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[NEW DELHI] The global fight to eliminate polio has narrowed down to a single strain of the wild polio virus and to two countries, says the World Health Organization (WHO).
 
On 24 October, WHO in Geneva announced that the world was now free of wild polio virus Type 3 and Type 2. That leaves the Type 1 strain now circulating only in Afghanistan and Pakistan, countries which reported 88 cases of polio this year (Pakistan accounted for 72), which is far higher than last year’s total of 33 cases.     

“We must eradicate the remaining wild polio virus Type 1 and also address circulating vaccine-derived poliovirus outbreaks, particularly in Africa”

Oliver Rosenbauer, Global Polio Eradication Initiative

The hike in the number of cases was said to be due to vaccine hesitancy and assaults on polio workers in conflict-hit areas that disrupted campaigns. In September, polio resurfaced in the Philippines after two decades, largely due to the interruption in vaccine delivery as withdrawal of a dengue vaccine set off rumours, resulting in loss of confidence in immunisation.   

All three wild polio virus strains are transmitted most often by under-five children and display the same symptoms — weakness, paralysis and, in severe cases, resulting in death. But because the three strains differ from each other genetically and virologically, it is necessary to eradicate all of them to rid the world of polio.

Wild polio virus Type 2 was certified eradicated in 2015, the last case having been detected in 1999 in India. The certification of Type 3 was made after assessing evidence that the strain was not detected across the globe for seven years, the last case having been detected in 2012 in Nigeria.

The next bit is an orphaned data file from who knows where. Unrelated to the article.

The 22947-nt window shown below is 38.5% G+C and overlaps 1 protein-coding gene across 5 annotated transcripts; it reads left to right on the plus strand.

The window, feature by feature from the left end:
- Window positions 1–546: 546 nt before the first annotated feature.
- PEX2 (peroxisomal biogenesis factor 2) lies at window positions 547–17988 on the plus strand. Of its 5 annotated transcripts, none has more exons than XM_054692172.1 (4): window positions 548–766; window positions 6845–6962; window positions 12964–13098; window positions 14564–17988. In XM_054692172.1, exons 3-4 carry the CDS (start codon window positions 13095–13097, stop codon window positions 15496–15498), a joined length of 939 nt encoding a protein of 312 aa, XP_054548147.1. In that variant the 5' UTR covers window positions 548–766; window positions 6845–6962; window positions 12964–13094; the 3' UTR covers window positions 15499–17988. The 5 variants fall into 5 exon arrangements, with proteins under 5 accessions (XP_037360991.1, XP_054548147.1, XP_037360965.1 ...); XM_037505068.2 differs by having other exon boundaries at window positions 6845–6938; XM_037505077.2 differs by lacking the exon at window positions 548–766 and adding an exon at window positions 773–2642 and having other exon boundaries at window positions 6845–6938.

Oliver Rosenbauer, spokesperson, Global Polio Eradication Initiative, WHO, tells SciDev.Net that the entire African region will be eligible to be certified polio-free by June 2020.

Some experts, however, say that the re-emergence of polio from the circulating vaccine-derived poliovirus strains continues to be a worry and that complete eradication may be some way off. The oral polio vaccine – which is used to combat wild polio virus – contains live but attenuated form (unable-to-cause-an-infection type) of wild polio virus strains. In rare occasions though, this vaccine virus undergoes a genetic mutation and again becomes infectious. This is referred to as vaccine-derived polio virus and is transmitted through the faecal-oral route.

Apart from Type 1 cases, incidences of circulating vaccine-derived poliovirus, mostly from the Type 2 polio virus antigen in oral polio vaccine (OPV) have surfaced, thanks to a rare reversion of the vaccine strain in severely immune-compromised individuals, according to Gavi, the Vaccine Alliance.

“As a critical step, the OPV Type 2 antigen was removed in April 2016 in a globally synchronised effort,” the Alliance said.   

“We must achieve final success or face the consequences of renewed global resurgence of this ancient scourge,” says Rosenbauer. “We must eradicate the remaining wild polio virus Type 1 and also address circulating vaccine-derived poliovirus outbreaks, particularly in Africa.”

Oyewale Tomori, a Nigeria-based virologist and former president of the Nigerian Academy of Science, tells SciDev.Net that improving surveillance, ensuring high quality immunisation and rapid response and containment of any outbreak of Type 1 virus is important.

“But eradication of poliomyelitis will be certified when there are no more cases of poliomyelitis caused by circulating vaccine-derived poliovirus,” he adds.    

This piece was produced by SciDev.Net’s Asia & Pacific desk.